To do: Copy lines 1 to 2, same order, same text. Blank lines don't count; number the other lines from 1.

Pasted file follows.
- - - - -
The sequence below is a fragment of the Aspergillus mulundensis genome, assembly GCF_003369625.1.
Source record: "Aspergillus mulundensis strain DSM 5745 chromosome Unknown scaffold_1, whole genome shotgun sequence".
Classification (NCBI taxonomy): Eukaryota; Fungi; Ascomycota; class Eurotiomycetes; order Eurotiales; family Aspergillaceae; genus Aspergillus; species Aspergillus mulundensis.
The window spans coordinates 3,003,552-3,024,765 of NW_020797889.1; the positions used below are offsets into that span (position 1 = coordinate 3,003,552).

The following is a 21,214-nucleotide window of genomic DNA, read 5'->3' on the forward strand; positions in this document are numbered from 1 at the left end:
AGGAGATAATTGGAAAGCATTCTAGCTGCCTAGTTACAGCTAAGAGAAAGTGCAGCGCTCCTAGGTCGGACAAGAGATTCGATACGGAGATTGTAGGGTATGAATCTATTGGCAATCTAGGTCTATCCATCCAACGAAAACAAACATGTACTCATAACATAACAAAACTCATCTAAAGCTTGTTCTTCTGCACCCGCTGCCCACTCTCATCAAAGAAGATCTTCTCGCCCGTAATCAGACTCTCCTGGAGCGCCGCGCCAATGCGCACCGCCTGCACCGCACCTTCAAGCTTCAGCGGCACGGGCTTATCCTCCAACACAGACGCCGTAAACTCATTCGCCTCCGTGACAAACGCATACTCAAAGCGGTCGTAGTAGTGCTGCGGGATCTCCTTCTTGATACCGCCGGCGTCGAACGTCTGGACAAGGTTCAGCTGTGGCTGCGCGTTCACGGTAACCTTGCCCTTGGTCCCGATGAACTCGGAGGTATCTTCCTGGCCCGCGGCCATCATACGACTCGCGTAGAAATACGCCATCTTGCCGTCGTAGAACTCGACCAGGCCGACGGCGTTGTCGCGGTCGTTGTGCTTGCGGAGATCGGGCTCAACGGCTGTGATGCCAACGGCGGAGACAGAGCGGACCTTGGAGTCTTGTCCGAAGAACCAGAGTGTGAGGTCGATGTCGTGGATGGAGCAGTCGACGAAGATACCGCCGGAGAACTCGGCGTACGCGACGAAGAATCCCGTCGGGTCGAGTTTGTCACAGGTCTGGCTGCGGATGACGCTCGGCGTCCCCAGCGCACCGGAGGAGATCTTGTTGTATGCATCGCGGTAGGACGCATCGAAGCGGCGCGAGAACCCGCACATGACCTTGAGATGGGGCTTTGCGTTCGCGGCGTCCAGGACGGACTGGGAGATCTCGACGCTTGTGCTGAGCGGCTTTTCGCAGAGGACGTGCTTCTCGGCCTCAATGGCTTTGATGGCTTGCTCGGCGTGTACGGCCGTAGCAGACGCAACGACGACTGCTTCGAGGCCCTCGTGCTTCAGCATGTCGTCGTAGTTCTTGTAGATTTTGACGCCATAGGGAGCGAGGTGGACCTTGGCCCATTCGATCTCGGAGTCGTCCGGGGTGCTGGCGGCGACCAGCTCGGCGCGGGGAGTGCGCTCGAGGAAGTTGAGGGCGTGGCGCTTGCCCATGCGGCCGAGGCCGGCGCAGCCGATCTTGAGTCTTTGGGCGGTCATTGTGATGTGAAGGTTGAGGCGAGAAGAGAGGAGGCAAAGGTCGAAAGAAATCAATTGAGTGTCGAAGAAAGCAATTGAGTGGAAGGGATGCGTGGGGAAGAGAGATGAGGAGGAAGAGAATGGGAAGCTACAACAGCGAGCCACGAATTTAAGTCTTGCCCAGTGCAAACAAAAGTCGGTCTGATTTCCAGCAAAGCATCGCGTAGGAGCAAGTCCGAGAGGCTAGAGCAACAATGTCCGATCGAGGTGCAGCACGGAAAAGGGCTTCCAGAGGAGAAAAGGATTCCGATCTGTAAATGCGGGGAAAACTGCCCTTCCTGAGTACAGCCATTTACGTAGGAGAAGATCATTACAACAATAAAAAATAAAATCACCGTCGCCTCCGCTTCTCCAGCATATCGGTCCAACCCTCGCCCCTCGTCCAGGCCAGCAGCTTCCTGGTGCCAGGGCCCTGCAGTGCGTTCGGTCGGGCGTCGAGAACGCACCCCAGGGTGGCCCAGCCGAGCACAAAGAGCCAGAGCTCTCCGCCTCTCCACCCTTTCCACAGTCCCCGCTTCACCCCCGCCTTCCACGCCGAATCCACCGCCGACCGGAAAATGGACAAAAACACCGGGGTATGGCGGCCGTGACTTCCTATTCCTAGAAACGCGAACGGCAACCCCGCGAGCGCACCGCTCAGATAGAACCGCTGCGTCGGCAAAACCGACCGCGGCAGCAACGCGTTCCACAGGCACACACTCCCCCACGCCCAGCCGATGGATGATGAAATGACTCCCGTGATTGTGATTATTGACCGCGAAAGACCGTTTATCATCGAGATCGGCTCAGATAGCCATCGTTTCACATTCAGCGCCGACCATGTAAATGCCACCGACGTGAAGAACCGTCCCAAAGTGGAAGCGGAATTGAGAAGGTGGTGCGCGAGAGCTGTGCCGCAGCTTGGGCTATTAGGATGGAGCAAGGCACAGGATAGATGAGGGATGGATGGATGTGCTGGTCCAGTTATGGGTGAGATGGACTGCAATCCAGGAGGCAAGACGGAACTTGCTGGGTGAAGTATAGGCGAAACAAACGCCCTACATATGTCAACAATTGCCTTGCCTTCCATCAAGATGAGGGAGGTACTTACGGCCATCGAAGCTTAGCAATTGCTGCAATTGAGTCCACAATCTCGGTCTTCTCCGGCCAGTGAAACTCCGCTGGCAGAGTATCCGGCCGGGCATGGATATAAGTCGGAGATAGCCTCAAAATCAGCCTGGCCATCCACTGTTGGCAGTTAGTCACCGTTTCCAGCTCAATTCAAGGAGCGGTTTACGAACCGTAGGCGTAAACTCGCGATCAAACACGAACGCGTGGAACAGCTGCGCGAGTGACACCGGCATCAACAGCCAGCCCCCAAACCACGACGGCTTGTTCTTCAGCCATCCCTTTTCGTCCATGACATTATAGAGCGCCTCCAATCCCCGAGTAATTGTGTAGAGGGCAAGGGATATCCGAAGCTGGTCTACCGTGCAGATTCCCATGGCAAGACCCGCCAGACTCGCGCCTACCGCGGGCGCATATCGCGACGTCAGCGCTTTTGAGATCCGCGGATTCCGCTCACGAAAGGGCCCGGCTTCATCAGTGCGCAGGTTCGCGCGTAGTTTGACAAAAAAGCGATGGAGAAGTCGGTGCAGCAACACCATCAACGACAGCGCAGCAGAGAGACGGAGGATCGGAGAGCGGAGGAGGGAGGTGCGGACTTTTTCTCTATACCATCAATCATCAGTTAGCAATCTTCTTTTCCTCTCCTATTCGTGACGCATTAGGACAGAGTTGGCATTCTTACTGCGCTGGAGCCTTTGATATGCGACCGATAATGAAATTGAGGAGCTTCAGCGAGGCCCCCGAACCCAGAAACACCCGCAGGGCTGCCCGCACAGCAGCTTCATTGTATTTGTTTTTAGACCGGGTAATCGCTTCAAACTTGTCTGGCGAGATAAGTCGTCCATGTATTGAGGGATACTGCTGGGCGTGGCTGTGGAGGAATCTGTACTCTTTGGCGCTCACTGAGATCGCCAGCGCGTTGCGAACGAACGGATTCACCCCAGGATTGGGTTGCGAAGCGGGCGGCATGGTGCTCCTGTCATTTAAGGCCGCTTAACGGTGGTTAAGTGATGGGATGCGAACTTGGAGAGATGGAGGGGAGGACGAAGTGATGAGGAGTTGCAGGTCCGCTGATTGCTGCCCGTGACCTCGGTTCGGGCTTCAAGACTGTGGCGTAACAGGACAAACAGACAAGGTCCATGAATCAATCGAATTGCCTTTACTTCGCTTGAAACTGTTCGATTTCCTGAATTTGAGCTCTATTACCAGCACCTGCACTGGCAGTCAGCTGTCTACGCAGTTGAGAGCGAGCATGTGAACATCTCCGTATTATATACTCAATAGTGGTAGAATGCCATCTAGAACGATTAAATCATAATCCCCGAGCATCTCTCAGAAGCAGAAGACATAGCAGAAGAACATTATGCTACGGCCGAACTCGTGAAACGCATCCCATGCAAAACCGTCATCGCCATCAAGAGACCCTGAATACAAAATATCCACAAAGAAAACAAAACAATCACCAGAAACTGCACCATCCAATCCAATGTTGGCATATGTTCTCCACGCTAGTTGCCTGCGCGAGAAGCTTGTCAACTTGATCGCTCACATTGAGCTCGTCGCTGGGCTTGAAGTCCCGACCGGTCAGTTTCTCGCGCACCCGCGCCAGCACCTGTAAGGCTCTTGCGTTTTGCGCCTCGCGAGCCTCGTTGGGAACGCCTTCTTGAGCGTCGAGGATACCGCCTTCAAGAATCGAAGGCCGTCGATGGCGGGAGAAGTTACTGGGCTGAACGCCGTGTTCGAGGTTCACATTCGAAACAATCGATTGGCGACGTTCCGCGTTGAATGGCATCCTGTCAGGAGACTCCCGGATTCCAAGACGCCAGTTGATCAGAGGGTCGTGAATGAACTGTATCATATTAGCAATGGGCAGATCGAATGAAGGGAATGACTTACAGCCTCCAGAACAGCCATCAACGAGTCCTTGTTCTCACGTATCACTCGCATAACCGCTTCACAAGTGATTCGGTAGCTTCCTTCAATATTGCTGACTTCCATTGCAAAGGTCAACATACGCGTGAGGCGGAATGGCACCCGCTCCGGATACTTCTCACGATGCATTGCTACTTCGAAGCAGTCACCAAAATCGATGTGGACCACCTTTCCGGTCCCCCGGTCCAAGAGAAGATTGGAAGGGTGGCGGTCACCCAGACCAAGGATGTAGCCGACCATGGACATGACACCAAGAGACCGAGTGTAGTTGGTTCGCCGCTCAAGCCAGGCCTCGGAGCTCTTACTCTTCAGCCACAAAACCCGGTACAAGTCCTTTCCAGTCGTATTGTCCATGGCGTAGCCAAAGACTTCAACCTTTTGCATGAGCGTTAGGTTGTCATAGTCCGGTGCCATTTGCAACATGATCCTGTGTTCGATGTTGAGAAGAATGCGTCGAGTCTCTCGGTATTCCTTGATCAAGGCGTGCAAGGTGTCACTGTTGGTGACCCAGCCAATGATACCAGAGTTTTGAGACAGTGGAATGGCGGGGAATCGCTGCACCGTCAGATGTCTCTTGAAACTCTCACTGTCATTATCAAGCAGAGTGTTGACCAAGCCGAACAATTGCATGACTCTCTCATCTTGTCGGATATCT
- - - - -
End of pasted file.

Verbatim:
The sequence below is a fragment of the Aspergillus mulundensis genome, assembly GCF_003369625.1.
Source record: "Aspergillus mulundensis strain DSM 5745 chromosome Unknown scaffold_1, whole genome shotgun sequence".